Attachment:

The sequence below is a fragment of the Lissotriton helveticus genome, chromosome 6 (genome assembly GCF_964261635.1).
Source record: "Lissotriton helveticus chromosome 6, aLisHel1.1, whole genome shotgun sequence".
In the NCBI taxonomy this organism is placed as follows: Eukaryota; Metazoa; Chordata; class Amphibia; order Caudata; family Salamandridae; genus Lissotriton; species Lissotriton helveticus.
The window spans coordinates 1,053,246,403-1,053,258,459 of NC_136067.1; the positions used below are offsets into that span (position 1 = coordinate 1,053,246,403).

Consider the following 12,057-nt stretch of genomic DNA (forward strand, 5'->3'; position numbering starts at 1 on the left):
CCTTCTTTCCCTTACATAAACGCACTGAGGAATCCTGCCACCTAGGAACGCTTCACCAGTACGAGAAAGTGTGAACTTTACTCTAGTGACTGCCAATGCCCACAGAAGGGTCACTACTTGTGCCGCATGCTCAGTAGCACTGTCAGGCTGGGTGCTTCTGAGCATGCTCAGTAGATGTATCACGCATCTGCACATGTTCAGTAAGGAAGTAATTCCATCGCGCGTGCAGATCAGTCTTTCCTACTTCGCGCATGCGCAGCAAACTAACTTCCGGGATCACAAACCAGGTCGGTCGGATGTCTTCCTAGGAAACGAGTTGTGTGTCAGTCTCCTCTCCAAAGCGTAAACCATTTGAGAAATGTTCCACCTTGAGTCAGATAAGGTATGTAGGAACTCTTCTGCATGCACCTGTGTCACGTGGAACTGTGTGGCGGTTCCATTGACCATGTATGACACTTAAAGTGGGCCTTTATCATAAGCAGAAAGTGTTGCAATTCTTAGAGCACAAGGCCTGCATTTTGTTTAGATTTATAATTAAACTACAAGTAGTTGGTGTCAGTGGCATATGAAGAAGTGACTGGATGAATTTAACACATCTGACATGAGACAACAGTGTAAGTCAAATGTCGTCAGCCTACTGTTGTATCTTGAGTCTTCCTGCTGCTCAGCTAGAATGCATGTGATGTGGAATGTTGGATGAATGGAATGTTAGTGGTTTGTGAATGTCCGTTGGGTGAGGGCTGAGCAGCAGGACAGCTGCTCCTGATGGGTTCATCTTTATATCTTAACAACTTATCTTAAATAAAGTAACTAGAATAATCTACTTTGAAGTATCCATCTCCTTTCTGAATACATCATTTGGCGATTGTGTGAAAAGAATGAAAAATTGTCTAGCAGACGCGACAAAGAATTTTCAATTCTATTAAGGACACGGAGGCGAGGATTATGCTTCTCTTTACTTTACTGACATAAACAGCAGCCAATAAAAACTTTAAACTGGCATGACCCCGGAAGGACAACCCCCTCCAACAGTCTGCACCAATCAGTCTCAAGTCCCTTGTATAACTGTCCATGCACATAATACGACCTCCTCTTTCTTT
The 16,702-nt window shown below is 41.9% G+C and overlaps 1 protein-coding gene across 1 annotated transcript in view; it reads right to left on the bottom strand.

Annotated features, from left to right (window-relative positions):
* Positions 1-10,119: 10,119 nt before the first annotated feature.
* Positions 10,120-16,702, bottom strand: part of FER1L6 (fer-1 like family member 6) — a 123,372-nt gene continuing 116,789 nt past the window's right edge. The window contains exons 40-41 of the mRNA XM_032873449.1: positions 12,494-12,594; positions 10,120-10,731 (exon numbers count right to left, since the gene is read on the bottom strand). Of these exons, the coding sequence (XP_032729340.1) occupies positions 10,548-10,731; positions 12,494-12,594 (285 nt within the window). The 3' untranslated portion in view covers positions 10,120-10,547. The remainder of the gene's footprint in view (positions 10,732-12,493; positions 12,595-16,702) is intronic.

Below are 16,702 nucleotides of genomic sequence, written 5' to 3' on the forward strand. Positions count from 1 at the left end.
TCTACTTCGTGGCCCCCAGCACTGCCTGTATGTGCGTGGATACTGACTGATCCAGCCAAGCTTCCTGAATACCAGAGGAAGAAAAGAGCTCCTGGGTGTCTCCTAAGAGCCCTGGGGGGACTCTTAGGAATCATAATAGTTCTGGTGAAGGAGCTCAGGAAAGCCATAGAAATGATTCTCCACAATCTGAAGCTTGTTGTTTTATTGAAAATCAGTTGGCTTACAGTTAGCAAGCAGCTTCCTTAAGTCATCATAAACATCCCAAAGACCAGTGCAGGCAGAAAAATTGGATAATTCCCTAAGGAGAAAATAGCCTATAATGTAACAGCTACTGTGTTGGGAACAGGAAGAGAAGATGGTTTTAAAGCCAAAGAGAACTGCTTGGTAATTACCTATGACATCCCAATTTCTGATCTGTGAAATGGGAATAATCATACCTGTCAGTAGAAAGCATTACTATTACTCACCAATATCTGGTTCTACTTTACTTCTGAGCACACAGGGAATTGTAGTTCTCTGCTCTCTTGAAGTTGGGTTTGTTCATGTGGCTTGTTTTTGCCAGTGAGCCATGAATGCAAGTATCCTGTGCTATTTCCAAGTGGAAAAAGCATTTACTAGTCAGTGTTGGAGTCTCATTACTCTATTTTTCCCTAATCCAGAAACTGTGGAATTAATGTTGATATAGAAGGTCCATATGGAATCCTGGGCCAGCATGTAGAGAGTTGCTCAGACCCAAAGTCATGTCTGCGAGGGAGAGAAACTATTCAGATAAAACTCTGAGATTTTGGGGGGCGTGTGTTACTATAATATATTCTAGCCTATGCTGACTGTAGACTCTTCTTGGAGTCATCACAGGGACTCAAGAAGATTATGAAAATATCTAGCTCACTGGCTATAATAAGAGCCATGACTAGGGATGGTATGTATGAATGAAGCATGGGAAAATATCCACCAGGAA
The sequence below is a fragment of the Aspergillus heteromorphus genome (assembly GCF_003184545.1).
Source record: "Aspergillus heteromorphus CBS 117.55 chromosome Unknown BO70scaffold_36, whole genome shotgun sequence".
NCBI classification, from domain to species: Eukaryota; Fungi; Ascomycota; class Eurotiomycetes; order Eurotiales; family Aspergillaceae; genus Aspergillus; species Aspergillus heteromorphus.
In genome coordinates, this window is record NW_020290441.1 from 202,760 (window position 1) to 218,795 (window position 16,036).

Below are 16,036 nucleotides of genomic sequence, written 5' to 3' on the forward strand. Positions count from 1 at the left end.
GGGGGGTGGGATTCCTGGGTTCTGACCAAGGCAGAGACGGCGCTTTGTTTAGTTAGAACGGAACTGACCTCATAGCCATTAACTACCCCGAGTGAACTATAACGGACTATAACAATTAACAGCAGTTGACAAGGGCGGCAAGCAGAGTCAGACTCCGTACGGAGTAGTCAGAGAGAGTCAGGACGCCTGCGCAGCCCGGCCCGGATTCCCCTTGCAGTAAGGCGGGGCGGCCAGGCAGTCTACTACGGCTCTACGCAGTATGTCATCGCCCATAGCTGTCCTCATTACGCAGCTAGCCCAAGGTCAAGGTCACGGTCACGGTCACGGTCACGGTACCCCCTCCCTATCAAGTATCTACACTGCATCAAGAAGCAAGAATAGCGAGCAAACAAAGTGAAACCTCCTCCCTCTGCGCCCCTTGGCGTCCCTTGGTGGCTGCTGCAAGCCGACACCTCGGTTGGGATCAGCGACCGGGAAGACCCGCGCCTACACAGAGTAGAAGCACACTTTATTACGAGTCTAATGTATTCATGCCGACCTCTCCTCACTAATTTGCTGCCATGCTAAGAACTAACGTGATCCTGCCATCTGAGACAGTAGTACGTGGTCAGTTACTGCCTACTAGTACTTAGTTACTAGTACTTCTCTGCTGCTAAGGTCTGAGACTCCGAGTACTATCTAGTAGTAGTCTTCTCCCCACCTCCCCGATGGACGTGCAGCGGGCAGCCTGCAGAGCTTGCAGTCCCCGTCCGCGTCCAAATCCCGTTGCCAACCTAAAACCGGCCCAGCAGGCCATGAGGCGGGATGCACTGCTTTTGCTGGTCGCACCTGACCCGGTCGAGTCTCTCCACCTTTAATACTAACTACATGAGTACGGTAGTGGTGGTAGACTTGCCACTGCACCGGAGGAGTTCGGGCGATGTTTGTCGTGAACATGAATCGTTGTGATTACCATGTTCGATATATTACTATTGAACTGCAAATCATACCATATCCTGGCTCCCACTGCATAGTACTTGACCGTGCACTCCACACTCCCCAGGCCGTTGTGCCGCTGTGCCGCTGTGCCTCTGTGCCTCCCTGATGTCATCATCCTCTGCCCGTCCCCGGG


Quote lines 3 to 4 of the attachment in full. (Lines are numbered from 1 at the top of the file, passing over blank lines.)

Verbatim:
In the NCBI taxonomy this organism is placed as follows: Eukaryota; Metazoa; Chordata; class Amphibia; order Caudata; family Salamandridae; genus Lissotriton; species Lissotriton helveticus.
The window spans coordinates 1,053,246,403-1,053,258,459 of NC_136067.1; the positions used below are offsets into that span (position 1 = coordinate 1,053,246,403).